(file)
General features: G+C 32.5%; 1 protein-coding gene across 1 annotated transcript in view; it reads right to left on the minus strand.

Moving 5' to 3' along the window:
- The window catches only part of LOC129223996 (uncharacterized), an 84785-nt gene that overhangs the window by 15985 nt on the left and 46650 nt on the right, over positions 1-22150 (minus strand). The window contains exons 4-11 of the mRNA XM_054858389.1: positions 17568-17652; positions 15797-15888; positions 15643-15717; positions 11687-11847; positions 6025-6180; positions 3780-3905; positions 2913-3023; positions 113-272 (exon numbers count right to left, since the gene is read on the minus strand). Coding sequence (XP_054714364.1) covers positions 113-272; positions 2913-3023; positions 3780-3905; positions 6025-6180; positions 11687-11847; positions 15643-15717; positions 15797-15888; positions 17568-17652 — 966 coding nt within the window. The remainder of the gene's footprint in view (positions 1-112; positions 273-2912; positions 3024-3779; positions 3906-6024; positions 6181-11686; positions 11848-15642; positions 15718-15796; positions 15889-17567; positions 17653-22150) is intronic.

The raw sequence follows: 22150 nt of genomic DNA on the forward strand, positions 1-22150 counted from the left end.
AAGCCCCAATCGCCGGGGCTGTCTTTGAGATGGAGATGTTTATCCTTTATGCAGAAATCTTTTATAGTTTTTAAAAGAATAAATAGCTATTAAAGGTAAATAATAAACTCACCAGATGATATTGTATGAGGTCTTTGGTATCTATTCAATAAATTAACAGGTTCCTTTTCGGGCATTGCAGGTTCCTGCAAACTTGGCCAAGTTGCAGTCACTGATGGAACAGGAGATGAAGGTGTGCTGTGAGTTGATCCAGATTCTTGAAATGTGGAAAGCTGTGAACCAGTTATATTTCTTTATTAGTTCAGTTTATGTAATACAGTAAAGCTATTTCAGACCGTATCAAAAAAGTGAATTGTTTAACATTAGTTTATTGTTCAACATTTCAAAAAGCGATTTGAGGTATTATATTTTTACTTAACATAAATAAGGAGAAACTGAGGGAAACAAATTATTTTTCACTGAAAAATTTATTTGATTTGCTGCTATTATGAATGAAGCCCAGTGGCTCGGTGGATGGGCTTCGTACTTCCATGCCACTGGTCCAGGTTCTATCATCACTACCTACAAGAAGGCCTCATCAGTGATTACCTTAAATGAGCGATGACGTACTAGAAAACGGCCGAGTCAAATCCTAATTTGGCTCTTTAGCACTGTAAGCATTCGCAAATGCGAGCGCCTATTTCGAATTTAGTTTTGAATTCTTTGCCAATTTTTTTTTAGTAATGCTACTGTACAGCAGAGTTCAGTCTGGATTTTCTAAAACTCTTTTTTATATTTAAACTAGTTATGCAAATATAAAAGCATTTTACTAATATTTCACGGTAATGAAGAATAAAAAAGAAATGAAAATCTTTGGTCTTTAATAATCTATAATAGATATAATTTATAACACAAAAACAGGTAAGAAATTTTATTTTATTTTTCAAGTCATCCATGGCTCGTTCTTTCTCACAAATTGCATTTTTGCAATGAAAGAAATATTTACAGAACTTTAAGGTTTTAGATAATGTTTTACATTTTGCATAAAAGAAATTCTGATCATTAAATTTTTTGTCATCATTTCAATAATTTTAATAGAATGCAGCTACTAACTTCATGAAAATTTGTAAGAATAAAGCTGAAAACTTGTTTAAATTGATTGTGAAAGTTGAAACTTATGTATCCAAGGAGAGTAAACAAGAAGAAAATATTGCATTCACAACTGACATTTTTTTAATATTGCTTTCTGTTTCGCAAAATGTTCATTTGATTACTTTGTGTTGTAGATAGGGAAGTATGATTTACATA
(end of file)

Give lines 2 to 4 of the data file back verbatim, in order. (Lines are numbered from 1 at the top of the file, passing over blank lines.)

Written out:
Moving 5' to 3' along the window:
- The window catches only part of LOC129223996 (uncharacterized), an 84785-nt gene that overhangs the window by 15985 nt on the left and 46650 nt on the right, over positions 1-22150 (minus strand). The window contains exons 4-11 of the mRNA XM_054858389.1: positions 17568-17652; positions 15797-15888; positions 15643-15717; positions 11687-11847; positions 6025-6180; positions 3780-3905; positions 2913-3023; positions 113-272 (exon numbers count right to left, since the gene is read on the minus strand). Coding sequence (XP_054714364.1) covers positions 113-272; positions 2913-3023; positions 3780-3905; positions 6025-6180; positions 11687-11847; positions 15643-15717; positions 15797-15888; positions 17568-17652 — 966 coding nt within the window. The remainder of the gene's footprint in view (positions 1-112; positions 273-2912; positions 3024-3779; positions 3906-6024; positions 6181-11686; positions 11848-15642; positions 15718-15796; positions 15889-17567; positions 17653-22150) is intronic.

The raw sequence follows: 22150 nt of genomic DNA on the forward strand, positions 1-22150 counted from the left end.